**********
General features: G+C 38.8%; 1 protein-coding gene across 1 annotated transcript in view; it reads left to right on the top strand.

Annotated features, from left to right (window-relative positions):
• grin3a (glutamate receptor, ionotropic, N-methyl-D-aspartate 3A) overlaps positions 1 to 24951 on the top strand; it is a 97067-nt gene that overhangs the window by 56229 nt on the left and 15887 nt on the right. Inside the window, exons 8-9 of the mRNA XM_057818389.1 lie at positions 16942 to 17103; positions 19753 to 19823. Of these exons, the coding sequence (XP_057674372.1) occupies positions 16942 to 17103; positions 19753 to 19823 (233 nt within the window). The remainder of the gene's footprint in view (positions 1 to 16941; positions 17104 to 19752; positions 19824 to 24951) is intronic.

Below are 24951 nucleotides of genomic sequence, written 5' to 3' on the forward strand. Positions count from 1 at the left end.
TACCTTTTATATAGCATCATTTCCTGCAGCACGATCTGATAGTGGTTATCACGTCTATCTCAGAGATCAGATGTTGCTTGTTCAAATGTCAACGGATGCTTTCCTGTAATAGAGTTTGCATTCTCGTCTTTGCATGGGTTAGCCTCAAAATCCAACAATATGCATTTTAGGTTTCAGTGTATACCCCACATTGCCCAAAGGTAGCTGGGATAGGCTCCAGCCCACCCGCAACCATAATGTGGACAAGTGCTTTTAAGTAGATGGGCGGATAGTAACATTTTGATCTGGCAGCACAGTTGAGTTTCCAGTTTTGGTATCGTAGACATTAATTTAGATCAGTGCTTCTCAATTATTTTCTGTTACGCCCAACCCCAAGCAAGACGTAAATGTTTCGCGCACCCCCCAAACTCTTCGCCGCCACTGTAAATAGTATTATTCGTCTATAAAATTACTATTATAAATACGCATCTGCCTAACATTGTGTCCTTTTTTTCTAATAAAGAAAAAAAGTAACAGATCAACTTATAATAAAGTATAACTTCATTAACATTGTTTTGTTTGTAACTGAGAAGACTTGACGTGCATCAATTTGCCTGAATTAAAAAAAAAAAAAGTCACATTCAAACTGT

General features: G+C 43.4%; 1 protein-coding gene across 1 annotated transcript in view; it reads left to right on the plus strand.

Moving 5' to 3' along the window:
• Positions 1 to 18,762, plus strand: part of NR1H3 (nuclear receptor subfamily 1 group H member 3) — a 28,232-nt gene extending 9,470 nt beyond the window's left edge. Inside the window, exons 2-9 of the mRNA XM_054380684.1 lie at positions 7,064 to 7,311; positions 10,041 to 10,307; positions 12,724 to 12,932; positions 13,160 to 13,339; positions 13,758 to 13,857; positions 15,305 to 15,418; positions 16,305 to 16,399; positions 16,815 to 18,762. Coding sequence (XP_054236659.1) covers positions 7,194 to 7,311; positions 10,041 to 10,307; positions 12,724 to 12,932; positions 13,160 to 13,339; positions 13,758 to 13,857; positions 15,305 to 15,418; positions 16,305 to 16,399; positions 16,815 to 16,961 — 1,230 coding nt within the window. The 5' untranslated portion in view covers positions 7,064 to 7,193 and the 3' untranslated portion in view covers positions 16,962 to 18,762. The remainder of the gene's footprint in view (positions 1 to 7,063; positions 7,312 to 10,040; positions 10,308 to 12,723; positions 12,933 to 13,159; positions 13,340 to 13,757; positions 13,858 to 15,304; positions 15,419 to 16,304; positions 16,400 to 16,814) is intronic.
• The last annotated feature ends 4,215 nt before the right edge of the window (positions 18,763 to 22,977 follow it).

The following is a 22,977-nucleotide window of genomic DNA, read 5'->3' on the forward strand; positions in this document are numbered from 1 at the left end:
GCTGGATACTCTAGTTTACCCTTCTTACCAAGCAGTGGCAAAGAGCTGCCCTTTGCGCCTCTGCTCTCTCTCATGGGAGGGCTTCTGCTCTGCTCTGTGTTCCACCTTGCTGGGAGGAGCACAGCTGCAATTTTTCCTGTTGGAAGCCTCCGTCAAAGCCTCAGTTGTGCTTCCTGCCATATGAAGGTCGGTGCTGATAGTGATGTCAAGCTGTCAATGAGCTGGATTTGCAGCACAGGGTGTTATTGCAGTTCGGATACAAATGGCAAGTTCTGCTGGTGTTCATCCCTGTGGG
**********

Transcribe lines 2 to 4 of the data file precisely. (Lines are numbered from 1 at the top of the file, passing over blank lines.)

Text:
Annotated features, from left to right (window-relative positions):
• grin3a (glutamate receptor, ionotropic, N-methyl-D-aspartate 3A) overlaps positions 1 to 24951 on the top strand; it is a 97067-nt gene that overhangs the window by 56229 nt on the left and 15887 nt on the right. Inside the window, exons 8-9 of the mRNA XM_057818389.1 lie at positions 16942 to 17103; positions 19753 to 19823. Of these exons, the coding sequence (XP_057674372.1) occupies positions 16942 to 17103; positions 19753 to 19823 (233 nt within the window). The remainder of the gene's footprint in view (positions 1 to 16941; positions 17104 to 19752; positions 19824 to 24951) is intronic.

Below are 24951 nucleotides of genomic sequence, written 5' to 3' on the forward strand. Positions count from 1 at the left end.